Stanford and UC Berkeley's Research Shows that Latinos and other Underrepresented Minorities Make Up 10% of Math and Science PhDs, New Alliance Hopes to Correct This
Stanford and UC Berkeley joined forces with UC Los Angeles and the California Institute of Technology, forming the California Alliance for Education and Professoriate (CAEP). In partnership, the institutions intend to tackle minority under-representation in math and science Ph.D. programs, and in faculty positions.
Right now, minorities make up a meager 10 percent of new Ph.D. students, and a slim four percent of faculty professionals. Numbers are not only low, but they aren't close to rising at the rate of minority population growth in the state of California.
The coalition aims to encourage Hispanics, African-Americans, American Indians, Pacific Islanders, and all under-represented minorities to pursue STEM (science, technology, engineering and math) Ph.D.s so that they may earn positions as faculty professors, and researchers in top laboratories. The alliance will utilize a $2.2 million grant from the National Science Foundation to ignite the effort to increase STEM Ph.D. minority students through conferences, mentorship and networking opportunities that will be organized so that students and faculty will better know one another, and prospects for the future will be better presented.
"We're constantly on the look-out for new funding opportunities, new ideas, new initiatives that can help increase the diversity at Berkeley within the STEM field," Berkeley psychology professor Rudy Mendoza-Denton, a research director for the group, said during a phone interview with Fusion. "We were particularly intrigued by the possibility of teaming up efforts."
Faculty training will be provided to help minority students succeed, and students will be surveyed to uncover what factors could impact their decisions to pursue advanced degrees, or jobs in labs or in universities. Together, the alliance hopes to identify specific approaches, such as funding incentives, mentor programs and summer bridge programs, to assist students. They also plan to oversee a database that will help them identify and recruit postdoctoral faculty and students.
Though the initiative was originally engineered to assist students who are already in enrolled in a Ph.D. program, CAEP also focuses on attracting and empowering younger students of color. For that to happen, under-represented minorities must be partnered with mentors who are in the next stage of their education or career -- and students tend to seek mentors who have relatively similar life experiences. However, these mentors with parallel life experiences don't exist, as there are not enough under-represented minorities in STEM Ph.D. programs or on university faculties to act as mentors.
"If you find a role model you can identify with, it's easier to become the person you want to be," Rebecca Hernandez, a fourth-year environmental earth system science Ph.D. student at Stanford University said, according to a news release.
Only three of 51 Ph.D, students happen to be from an underrepresented minority group, and just one of 18 faculty members in STEM departments can claim themself as a member of an underrepresented minority group. The lack of diversity in science begins much earlier than college, however. Kindergarten through high school, 45 percent of the population is students of color, yet a mere 17.5 percent of educators are people of color. Also, there's a lack of diversity when it comes to students who take AP tests. Thirty thousand students were tested for the computer science Advanced Placement test in 2013, and only three percent were African-American and eight percent were Hispanic -- far lower than the national percentage of Latinos and Black.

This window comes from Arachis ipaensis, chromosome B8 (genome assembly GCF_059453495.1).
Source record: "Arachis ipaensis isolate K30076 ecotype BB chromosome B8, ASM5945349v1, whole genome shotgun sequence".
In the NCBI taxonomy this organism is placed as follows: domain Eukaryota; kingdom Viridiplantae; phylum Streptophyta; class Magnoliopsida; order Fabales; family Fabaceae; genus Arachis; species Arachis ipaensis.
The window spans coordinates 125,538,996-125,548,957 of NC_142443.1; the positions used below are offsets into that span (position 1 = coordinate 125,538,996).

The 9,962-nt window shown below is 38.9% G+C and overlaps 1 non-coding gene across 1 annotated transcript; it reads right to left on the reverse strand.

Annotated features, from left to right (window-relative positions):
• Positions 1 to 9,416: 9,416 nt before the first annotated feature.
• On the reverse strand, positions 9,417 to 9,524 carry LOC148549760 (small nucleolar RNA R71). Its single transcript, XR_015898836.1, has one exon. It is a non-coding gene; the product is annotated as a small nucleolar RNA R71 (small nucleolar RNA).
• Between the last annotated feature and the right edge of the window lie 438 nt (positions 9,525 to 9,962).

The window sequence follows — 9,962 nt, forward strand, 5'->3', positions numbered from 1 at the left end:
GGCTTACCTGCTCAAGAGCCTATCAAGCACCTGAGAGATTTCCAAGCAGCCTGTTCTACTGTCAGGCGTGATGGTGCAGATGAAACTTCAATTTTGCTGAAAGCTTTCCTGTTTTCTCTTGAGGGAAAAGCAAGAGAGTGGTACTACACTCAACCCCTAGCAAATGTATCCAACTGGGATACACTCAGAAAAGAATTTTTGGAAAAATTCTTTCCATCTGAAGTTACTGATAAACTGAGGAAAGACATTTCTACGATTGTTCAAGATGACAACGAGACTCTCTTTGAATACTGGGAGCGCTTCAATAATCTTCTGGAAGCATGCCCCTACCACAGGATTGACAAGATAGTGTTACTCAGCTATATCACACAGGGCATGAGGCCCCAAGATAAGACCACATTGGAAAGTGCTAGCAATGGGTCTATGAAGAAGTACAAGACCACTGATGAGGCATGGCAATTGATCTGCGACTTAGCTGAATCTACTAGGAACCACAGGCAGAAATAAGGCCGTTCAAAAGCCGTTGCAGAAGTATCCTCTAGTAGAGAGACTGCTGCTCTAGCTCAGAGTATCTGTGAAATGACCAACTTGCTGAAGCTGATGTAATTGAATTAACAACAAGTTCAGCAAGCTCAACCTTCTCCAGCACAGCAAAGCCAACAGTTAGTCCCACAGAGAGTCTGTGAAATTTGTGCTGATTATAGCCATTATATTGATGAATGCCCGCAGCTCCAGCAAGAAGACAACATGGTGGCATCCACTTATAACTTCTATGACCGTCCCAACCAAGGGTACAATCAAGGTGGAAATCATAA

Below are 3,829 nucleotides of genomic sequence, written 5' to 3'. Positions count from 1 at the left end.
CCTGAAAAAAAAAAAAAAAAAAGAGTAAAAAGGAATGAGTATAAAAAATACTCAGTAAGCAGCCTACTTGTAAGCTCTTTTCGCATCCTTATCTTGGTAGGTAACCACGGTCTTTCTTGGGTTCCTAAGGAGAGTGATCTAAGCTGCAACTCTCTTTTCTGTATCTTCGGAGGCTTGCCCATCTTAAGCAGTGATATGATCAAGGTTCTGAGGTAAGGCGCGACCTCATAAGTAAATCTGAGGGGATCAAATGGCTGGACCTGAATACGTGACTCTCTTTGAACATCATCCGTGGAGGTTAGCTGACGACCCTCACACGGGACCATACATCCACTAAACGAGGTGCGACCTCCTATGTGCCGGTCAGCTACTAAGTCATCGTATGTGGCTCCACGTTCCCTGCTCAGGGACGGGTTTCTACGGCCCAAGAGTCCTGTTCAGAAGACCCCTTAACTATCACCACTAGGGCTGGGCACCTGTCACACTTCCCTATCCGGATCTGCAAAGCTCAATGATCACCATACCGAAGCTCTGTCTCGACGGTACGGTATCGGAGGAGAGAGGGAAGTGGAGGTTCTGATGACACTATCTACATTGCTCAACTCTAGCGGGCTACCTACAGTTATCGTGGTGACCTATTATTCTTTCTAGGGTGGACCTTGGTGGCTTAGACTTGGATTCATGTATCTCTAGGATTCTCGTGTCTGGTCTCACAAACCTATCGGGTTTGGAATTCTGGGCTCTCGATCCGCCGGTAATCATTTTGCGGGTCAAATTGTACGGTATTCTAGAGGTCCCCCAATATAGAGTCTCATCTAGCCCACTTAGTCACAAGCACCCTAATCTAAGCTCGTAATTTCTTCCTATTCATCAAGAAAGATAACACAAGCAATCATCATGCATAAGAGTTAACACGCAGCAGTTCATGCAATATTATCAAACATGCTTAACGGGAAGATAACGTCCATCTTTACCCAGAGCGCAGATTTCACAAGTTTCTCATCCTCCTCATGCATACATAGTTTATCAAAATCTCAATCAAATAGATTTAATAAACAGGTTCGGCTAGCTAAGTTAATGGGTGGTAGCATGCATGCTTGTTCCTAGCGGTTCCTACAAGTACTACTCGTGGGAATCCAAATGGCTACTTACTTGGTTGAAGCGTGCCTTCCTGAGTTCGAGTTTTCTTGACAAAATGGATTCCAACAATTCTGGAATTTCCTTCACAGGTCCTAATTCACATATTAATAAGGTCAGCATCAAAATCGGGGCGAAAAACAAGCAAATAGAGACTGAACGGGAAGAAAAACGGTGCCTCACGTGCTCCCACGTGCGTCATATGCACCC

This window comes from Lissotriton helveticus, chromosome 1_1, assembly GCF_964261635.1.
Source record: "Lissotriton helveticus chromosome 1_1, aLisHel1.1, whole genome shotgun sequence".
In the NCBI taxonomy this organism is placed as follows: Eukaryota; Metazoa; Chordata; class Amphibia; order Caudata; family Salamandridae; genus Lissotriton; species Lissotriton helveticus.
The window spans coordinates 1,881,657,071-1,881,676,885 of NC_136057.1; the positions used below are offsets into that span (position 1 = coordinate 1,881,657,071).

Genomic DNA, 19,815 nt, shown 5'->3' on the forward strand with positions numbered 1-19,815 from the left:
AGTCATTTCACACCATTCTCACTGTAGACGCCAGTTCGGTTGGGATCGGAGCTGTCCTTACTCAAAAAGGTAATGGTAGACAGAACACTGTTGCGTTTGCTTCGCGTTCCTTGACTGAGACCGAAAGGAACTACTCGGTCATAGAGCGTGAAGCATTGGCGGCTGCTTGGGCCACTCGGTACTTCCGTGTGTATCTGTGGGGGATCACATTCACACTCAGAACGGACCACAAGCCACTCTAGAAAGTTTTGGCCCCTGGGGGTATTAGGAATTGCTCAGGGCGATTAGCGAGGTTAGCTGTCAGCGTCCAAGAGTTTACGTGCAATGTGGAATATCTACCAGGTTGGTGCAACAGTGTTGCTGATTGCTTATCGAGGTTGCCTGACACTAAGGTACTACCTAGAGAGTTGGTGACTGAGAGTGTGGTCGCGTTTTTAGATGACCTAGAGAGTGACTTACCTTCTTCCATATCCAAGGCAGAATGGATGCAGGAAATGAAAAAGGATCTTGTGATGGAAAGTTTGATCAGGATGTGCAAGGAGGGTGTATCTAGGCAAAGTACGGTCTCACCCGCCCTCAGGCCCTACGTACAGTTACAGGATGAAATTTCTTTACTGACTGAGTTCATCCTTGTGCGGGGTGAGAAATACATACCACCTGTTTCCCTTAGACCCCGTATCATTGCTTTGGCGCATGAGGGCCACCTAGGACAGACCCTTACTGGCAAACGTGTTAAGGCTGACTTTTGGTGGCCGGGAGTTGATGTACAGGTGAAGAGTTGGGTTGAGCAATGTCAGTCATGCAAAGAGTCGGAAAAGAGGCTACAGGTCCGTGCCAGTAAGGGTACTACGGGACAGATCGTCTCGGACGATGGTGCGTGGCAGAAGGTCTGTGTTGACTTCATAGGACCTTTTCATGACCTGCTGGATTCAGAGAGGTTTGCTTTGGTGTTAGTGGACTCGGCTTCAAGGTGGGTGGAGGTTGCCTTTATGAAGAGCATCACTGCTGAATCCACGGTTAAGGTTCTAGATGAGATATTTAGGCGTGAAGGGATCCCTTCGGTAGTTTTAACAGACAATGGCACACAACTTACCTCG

"Too often educators aren't well-prepared or equipped with how to deal with the challenges and nuances of the people who come into their classrooms that are not as well-prepared academically, socially, intellectually and emotionally as they should be," Fusion were told last year by Dr. Roy Jones, who is the director of the Call Me MISTER program, which offers tuition assistance through scholarships and loan forgiveness to students who pursue specific education courses. "So having teachers that are culturally sensitive and that have similar backgrounds have always been viewed as value added to any school situation."
Time of completion among recipients in STEM fields continue to be an issue for people of color, which often affects minorities' decisions to pursue careers in that field. While completion time has declined within recent years, minorities remain behind with their completion time in STEM fields. On average, it takes Black and Hispanic males (7.2 years and 6.7 years) and Black and Hispanic females (6.7 years and 6.5 years) longer to complete a doctoral program, compared to non-underrepresented minorities (6.3 years).
Additionally, underrepresented minorities' family status, parents' education, and debt accrued during undergraduate and graduate education are factors that affect what degrees minority groups select. Citizenship status and funding also play a role.
The Council of Graduate Schools also received a grant from the National Science Foundation to examine patterns of completion and attrition among underrepresented minorities in STEM doctoral programs across a diverse set of The National Science Foundation's Alliances for Graduate Education and the Professoriate (AGEP) institutions and non-AGEP institutions.